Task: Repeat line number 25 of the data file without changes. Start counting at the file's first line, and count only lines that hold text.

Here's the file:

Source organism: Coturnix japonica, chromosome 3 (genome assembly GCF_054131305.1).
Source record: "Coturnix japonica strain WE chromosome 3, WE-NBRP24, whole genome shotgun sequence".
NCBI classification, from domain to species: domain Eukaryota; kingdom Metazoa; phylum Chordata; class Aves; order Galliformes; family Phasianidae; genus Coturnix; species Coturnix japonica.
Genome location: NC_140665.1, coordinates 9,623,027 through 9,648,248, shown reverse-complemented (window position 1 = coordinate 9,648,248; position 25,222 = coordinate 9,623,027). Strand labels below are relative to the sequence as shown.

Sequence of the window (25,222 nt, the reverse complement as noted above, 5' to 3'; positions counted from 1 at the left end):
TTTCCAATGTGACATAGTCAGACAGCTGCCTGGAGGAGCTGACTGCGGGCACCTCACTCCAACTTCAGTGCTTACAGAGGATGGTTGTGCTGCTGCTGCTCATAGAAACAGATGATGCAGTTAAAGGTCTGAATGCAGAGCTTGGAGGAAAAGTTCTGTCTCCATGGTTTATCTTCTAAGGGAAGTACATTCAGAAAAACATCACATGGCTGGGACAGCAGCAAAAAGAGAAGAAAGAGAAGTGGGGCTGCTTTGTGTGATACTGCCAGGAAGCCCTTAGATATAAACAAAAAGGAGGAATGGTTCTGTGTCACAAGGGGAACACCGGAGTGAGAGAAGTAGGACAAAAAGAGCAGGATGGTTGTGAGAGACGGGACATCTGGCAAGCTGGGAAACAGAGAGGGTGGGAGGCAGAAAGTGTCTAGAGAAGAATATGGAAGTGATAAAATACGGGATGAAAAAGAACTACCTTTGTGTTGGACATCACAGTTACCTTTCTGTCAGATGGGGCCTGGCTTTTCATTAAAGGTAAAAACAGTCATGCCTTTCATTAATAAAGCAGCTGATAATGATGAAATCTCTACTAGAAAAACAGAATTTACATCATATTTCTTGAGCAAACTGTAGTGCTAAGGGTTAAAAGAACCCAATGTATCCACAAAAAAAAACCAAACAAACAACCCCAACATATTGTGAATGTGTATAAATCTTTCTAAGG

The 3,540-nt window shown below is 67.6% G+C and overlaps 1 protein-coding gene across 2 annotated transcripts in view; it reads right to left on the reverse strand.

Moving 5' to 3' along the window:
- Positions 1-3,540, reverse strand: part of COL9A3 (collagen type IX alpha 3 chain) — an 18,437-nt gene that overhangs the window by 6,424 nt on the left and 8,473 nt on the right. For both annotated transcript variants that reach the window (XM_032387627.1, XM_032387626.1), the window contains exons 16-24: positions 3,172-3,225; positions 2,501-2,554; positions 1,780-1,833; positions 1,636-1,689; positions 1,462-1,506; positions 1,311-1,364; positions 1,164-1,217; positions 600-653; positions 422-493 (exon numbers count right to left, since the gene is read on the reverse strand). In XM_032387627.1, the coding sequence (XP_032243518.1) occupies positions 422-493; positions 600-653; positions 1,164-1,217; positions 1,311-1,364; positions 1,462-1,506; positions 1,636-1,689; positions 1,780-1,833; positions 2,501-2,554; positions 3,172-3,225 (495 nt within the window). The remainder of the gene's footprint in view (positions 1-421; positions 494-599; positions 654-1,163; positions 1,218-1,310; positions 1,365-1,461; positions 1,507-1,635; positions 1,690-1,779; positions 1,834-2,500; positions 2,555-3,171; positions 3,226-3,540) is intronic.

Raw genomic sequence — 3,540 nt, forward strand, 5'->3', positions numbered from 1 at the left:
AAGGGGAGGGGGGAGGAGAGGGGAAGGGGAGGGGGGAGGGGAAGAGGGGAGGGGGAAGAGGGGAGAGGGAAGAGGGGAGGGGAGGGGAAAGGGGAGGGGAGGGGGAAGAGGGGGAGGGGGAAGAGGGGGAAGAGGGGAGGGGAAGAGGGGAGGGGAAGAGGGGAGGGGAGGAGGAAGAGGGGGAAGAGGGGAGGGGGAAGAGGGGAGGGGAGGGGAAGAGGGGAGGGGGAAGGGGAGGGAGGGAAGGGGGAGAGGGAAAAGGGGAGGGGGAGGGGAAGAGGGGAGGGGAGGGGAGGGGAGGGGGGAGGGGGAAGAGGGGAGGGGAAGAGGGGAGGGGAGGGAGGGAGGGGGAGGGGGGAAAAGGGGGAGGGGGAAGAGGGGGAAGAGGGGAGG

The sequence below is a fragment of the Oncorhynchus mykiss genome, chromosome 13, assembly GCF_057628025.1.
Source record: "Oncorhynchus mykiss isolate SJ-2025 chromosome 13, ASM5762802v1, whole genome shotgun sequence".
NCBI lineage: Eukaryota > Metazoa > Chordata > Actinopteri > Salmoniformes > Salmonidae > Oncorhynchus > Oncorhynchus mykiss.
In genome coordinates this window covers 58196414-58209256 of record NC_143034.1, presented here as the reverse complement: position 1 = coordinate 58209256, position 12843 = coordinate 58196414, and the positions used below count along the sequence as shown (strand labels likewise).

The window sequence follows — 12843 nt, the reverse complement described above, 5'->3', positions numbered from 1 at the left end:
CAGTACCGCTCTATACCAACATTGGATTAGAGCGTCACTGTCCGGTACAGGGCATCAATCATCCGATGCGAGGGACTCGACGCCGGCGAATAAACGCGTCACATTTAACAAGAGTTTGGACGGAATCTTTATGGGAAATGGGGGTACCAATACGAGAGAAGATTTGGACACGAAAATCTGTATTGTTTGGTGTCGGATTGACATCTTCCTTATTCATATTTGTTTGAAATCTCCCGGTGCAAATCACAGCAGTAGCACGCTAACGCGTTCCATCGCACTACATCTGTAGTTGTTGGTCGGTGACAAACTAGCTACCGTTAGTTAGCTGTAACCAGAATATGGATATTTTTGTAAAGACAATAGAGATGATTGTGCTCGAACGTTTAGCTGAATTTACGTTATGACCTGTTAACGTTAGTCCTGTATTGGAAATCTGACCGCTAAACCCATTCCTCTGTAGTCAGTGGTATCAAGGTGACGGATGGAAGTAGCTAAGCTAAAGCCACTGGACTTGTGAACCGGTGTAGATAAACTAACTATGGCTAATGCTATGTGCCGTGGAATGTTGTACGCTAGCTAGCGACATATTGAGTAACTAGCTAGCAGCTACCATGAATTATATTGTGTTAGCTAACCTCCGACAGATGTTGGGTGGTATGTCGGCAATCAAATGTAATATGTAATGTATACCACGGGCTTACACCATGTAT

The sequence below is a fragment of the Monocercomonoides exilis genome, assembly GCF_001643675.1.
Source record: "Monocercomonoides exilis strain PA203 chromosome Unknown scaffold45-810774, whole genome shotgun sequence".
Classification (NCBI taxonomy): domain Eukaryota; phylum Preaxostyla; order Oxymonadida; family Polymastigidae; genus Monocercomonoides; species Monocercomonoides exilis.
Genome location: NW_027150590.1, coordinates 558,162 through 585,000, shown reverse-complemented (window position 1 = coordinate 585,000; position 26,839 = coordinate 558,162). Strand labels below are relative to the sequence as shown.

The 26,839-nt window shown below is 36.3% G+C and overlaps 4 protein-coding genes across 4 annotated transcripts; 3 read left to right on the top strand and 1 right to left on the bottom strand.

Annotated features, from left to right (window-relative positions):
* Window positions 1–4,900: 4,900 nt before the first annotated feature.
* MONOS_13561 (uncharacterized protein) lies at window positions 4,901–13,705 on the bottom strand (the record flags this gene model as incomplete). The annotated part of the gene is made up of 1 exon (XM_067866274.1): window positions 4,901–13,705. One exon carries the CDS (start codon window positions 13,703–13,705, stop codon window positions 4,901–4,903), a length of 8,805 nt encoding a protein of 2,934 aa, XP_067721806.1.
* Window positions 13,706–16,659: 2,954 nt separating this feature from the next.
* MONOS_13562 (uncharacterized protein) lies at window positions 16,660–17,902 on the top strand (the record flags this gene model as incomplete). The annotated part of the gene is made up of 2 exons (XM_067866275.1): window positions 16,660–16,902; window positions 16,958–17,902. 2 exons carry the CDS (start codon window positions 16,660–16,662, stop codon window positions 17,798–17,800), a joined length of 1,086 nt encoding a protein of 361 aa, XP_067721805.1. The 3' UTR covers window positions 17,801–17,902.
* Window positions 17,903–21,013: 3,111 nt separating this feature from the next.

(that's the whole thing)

* MONOS_13561 (uncharacterized protein) lies at window positions 4,901–13,705 on the bottom strand (the record flags this gene model as incomplete). The annotated part of the gene is made up of 1 exon (XM_067866274.1): window positions 4,901–13,705. One exon carries the CDS (start codon window positions 13,703–13,705, stop codon window positions 4,901–4,903), a length of 8,805 nt encoding a protein of 2,934 aa, XP_067721806.1.